There are people who will do anything to avoid standing in line for a long time, but I’m not one of them, especially at the Atlanta Jewish Film Festival. Surrounded by my people, I actually welcome it. Of course, there are those who waste the hiatus thinking deep thoughts, sending text messages or buffing their nails, but some of us use the time wisely. We are the talkers.
In the span of 30 or 40 minutes, one can get to know quite a lot about the six or eight people nearby, and it’s fun to debate the merits of the movies we’ve enjoyed and to consider the ones to come. There was a lot of conversation afoot concerning the film we are about to see, which had actors speaking three different languages, including Portuguese. Some otherwise cultured, worldly and open-minded people — that means my husband — are uncomfortable with foreign films because reading the subtitles is too distracting for them. However, the folks standing in this line were interested in the multigenerational plot, and most avid moviegoers, over the years, have become comfortable reading the translations streaming across the bottom of the screen.
Standing behind me was a friendly couple with distinct New York accents. The fellow was debonair in a gray fedora, paisley muffler and tweed jacket. His companion was wearing something you don’t see every day, a full-length Persian lamb coat. I had to ask. The coat originally belonged to her grandmother, purchased in Russia long before the species was declared endangered and illegal to export. For years, especially in New York, my new acquaintance was embarrassed to wear it. Nowadays, she explained, Persian lamb is so rare and unidentifiable, people don’t think it’s even real fur. She’s now emboldened to wear it.
A woman, lingering two couples back, overheard us and edged closer. “My grandmother also had a coat like that. She accessorized it with hats that had exotic feathers from real birds. When I was a kid, I didn’t think anything about the coat, but the hats bothered me.”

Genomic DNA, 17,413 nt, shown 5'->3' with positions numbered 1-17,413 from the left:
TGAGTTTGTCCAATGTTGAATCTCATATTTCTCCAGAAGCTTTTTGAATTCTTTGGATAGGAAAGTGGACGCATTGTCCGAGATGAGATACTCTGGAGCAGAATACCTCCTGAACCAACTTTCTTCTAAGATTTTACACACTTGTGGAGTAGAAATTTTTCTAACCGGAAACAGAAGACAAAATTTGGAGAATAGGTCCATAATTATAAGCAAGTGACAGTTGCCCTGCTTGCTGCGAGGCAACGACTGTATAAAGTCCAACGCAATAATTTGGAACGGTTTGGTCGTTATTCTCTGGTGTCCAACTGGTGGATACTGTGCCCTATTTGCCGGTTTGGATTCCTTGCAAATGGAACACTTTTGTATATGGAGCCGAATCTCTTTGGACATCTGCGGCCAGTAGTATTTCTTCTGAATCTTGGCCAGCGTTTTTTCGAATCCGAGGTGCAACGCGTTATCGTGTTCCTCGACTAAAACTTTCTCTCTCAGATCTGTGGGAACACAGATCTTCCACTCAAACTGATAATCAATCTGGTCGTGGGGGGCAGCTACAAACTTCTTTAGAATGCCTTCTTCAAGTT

Mr. Fedora nodded. “I hated those hats!” he agreed. I concurred.
Memories of retro styles could have led to an engaging chat among temporarily-bonded strangers, but we were interrupted.
In line directly behind the New Yorker were two young women, who had also been listening to our conversation. One of them addressed Ms. Persian Lamb, “I know you didn’t buy that coat yourself, but you’ve got it on, and you’re enjoying it. Fake fur’s wrong, too. It still represents skinned animals. I won’t buy clothes with animal patterns!” Her friend added, “She won’t sit on my brother’s sofa because of the leopard print pillows.”
I feared that our original amiable conversation could take an unpleasant turn, when an overwrought, middle-aged man and two ushers came bustling our way. The ushers had flashlights, and the three of them were exploring every nook and cranny. There was a large waste receptacle near us, and they carried it away. Spooked out, we onlookers hypothesized about the situation.
Our immediate thought was that there had been a bomb threat, but that fear was quickly quashed. If we were in any possible danger, the theater management would have immediately evacuated us. Other possibilities followed, and now our little Persian lamb chat group expanded to include more people. There was a general agreement that the man believed he had thrown something of great value away, and the ushers were going through the garbage with him, away from the other patrons.
Ahead of us, a woman told about losing a treasured diamond earring at a restaurant. (I wondered if the ring and bracelets she was wearing were also the real thing.) Other people started sharing anecdotes of lost-forever objects. I was about to relate my own tale of purloined traveler’s checks in the Holy Land, when the line began to move.
As the New York couple and I parted, I spotted the man who had been searching with the ushers.
“Is everything OK? I asked. “I saw you in the lobby.”
“I lost a hearing aid,” he answered. “It’s a good thing that this movie has subtitles!”
Saved by subtitles! I had to tell this one to my husband.